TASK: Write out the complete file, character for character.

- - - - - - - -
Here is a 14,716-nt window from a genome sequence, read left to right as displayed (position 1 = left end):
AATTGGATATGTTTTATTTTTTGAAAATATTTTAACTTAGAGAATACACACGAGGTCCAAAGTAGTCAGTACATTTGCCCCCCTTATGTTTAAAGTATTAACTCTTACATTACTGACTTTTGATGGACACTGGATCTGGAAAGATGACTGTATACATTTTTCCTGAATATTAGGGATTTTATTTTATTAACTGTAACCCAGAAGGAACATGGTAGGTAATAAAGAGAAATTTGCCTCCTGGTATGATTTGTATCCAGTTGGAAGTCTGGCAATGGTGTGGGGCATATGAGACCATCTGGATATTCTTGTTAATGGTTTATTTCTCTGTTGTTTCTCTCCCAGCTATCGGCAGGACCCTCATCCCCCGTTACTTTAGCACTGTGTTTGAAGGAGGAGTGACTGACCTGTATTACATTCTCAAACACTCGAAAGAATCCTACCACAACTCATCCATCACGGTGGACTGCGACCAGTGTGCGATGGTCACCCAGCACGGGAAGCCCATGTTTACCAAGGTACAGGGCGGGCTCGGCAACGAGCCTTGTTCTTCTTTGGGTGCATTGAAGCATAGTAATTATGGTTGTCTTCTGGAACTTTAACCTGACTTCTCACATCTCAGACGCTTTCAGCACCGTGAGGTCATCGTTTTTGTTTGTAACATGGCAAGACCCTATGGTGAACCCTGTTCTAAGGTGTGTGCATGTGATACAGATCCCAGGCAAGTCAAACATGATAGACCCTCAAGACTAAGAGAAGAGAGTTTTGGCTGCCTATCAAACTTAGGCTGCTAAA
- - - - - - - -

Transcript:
Here is a 14,716-nt window from a genome sequence, read left to right as displayed (position 1 = left end):
AATTGGATATGTTTTATTTTTTGAAAATATTTTAACTTAGAGAATACACACGAGGTCCAAAGTAGTCAGTACATTTGCCCCCCTTATGTTTAAAGTATTAACTCTTACATTACTGACTTTTGATGGACACTGGATCTGGAAAGATGACTGTATACATTTTTCCTGAATATTAGGGATTTTATTTTATTAACTGTAACCCAGAAGGAACATGGTAGGTAATAAAGAGAAATTTGCCTCCTGGTATGATTTGTATCCAGTTGGAAGTCTGGCAATGGTGTGGGGCATATGAGACCATCTGGATATTCTTGTTAATGGTTTATTTCTCTGTTGTTTCTCTCCCAGCTATCGGCAGGACCCTCATCCCCCGTTACTTTAGCACTGTGTTTGAAGGAGGAGTGACTGACCTGTATTACATTCTCAAACACTCGAAAGAATCCTACCACAACTCATCCATCACGGTGGACTGCGACCAGTGTGCGATGGTCACCCAGCACGGGAAGCCCATGTTTACCAAGGTACAGGGCGGGCTCGGCAACGAGCCTTGTTCTTCTTTGGGTGCATTGAAGCATAGTAATTATGGTTGTCTTCTGGAACTTTAACCTGACTTCTCACATCTCAGACGCTTTCAGCACCGTGAGGTCATCGTTTTTGTTTGTAACATGGCAAGACCCTATGGTGAACCCTGTTCTAAGGTGTGTGCATGTGATACAGATCCCAGGCAAGTCAAACATGATAGACCCTCAAGACTAAGAGAAGAGAGTTTTGGCTGCCTATCAAACTTAGGCTGCTAAA